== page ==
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Christian Blackshaw’s splendid, ongoing cycle has arrived at its the third volume, a twofer that illustrates many of the fine traits Blackshaw has been demonstrating throughout this series. He was an inspired choice by the Wigmore Hall.

Blackshaw is not the first pianist to conceive the sonatas as mini-operas, and this is easy to hear in the slow aria in the central movements (something commented on also in my review of Volume 2), or the hustle and bustle of opera buffa in the outer movements. The latter is definitely present in the opening Allegro of K284. It is, though, the slow movements that crown Blackshaw’s Mozart, as K284’s central Andante (a stately, refined Rondeau en Polonaise) shows.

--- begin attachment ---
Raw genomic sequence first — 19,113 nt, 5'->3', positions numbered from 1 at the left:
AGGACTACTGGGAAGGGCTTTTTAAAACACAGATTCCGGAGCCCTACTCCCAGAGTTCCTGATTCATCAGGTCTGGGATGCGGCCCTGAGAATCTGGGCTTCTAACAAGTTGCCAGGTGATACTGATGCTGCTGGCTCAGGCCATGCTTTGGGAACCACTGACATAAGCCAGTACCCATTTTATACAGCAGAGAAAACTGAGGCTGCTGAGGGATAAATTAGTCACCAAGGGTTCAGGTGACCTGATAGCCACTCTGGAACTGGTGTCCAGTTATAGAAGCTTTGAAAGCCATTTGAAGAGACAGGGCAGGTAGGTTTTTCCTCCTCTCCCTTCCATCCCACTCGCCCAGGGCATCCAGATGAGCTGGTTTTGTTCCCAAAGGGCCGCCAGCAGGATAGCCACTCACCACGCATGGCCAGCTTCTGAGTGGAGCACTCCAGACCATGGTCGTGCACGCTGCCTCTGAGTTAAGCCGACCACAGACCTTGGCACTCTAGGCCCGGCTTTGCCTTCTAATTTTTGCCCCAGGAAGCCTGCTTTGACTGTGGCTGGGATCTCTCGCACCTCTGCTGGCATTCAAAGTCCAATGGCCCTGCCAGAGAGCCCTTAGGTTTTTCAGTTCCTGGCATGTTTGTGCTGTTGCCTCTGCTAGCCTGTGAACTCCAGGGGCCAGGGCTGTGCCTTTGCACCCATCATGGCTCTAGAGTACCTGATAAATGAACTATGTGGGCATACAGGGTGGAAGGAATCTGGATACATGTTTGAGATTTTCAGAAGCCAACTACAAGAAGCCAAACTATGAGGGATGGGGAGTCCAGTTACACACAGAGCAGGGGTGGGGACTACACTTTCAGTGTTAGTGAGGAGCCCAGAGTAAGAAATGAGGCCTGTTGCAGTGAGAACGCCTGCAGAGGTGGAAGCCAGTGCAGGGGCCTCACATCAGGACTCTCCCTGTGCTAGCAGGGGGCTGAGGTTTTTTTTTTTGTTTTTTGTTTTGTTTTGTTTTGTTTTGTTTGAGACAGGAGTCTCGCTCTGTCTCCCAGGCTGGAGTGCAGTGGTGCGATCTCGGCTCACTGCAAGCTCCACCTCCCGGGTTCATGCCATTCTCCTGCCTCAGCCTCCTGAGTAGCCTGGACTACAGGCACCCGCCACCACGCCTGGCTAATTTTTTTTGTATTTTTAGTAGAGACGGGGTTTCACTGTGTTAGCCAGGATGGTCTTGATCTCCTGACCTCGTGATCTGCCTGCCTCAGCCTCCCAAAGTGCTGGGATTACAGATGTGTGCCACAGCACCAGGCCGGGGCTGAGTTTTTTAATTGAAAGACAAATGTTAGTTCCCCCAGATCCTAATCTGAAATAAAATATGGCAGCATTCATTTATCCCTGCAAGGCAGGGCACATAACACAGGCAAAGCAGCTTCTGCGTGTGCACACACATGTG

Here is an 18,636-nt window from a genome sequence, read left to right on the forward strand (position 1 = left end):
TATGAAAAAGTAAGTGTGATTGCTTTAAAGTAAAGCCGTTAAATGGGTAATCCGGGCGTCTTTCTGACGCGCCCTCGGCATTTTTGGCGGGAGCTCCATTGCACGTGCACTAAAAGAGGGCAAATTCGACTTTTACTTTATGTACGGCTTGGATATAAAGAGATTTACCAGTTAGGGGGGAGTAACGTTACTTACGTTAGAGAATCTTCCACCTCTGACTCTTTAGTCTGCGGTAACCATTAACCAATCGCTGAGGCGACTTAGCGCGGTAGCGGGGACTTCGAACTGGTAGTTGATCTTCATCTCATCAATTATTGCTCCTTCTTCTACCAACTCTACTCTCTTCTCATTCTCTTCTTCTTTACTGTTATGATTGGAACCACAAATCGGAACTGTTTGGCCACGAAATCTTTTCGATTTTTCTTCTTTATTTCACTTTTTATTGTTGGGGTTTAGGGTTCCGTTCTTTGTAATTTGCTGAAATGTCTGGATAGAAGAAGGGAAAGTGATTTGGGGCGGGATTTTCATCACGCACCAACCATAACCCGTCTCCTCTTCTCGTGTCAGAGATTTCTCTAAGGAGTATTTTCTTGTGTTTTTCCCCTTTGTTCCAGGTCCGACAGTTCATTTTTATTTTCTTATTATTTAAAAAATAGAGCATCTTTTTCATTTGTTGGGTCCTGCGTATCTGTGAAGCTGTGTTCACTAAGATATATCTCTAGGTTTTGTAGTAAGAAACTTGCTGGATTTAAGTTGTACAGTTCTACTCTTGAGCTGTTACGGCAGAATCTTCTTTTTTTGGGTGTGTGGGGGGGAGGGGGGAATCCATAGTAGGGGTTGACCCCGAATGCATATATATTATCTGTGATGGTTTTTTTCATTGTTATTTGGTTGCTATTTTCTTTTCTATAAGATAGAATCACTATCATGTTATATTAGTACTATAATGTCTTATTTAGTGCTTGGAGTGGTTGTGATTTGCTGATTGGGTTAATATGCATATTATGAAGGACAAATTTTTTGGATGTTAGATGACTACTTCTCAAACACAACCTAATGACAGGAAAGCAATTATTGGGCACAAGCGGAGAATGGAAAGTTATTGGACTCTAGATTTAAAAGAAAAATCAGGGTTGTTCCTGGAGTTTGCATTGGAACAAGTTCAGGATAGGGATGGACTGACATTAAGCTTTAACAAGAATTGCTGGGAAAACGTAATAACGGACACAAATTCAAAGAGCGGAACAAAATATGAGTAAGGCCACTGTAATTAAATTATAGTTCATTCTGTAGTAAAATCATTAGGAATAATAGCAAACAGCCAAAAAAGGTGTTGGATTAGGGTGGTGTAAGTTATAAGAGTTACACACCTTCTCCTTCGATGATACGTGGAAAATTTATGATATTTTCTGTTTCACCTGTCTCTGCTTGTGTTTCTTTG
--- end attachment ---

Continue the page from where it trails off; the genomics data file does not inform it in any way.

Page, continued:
The final set of variations is one of Mozart’s most extended movements for solo piano (almost 19 minutes here). It steals in and gently unfolds, emerging not a second too long. K284 is partnered on the first disc with the F major K332, the clean lines of the latter’s first movement providing the perfect antidote to the extended journey of K284. If anything, the Adagio is Blackshaw’s finest central movement yet; it feels like it is just you and Mozart in the room. Phrasing is magnificently shaded, ornaments are perfectly judged.

The late, famous Sonata K545 is delivered with delicious purity and flow. Against its playful and short finale, Blackshaw pits the mighty C minor Fantasie and the K457 Sonata. The Fantasie’s exploratory ruminations achieve a timelessness that is banished by the orchestrally conceived K457. This is magnificent programming, magnificently delivered.

COLIN CLARKE Read the full review on Agora Classica

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